Ohio’s Gallia County jail is facing two separate lawsuits, both filed in federal court.
According to The Associated Press, Gallia County Jail—located in Ohio’s southern tip—has come under intense scrutiny in the past several years. Four inmates escaped from the facility in 2019, while other prisoners and their family members have complained of regular mistreatment.
One of the two lawsuits, says the A.P., was filed last month by the ex-wife of a man who died in December of 2018. In her complaint, the woman claims that corrections officers and sheriff’s deputies ignored her ex-husband’s pleas for medical attention. Despite being recommended for a hospital transfer by in-house emergency technicians, the man was denied further treatment and passed away shortly afterward.
The second lawsuit was filed by Debra Smith, a female corrections officer who was injured in the 2019 escape attempt. Smith claims that Gallia County Sheriff Matt Champlin, along with other corrections staff, regularly failed to adhere to the facility’s safety policies.
Because of Champlin’s alleged negligence, Smith was attacked in the 2019 escape attempt, when the four inmates overpowered her.
Smith’s lawsuit notes that she, along with another female guard, were the only two corrections officers present the night of the escape attempt. That is despite a Gallia County Jail policy mandating that female guards only be assigned female inmates.
Champlin has since admitted that the jail—located in the basement of the Gallia County courthouse—has had problems for years.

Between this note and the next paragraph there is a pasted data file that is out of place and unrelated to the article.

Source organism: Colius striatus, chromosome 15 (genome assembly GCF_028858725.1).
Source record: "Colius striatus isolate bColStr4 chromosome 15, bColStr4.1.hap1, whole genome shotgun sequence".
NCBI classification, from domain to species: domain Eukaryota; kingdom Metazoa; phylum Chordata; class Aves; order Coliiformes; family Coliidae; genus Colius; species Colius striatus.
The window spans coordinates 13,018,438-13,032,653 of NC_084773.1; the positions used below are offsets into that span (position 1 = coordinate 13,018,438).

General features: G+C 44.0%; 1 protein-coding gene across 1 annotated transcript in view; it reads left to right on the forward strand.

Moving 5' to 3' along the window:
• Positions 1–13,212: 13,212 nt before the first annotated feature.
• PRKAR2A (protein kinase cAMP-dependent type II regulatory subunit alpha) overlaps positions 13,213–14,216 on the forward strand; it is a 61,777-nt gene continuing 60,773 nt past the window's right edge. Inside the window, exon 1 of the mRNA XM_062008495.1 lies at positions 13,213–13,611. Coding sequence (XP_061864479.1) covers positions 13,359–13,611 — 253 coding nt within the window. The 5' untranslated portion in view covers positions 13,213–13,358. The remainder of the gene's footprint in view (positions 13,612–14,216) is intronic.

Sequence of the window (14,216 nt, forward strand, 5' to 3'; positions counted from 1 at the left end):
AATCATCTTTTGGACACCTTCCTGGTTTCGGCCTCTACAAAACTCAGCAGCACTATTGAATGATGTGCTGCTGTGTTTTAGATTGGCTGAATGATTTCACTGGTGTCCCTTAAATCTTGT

Nevertheless, Andrew Yosowitz—an attorney both for Champlin and the county itself—said he does not believe an inmate-instigated assault should entitle Smith to damages.
“While we continue to support Debra Smith, we disagree, however, that the inmates’ decision to assault Ms. Smith” entitles her to recompense, Yosowitz said in a statement emailed to The Associated Press earlier this week.
The Gallipolis Daily Tribune notes that the county jail and its administrators have received extensive criticism in the past several years. In November, another inmate—identified as David “Tommy” Gibson, 27—committed suicide in his cell.
Gibson, at the time of his death, was supposed to be on drug withdrawal watch. While jail policy dictates that inmates on withdrawal watch be placed in an easily observable cell, Gibson was allegedly locked in isolation, where he took his own life.
Gibson’s mother, Sherry Russell, told the Gallipolis Daily Tribune that corrections staff were not cooperative after informing her of her son’s death.
“I feel like we aren’t getting any answers from law enforcement,” she said. “I keep hearing the same story again and again, about negligence in the jail and [that] we need to change it. You can build a new jail—and we do need a new jail.
“But we need to manage what we have now effectively,” Russell added. “My son will not have died in vain.”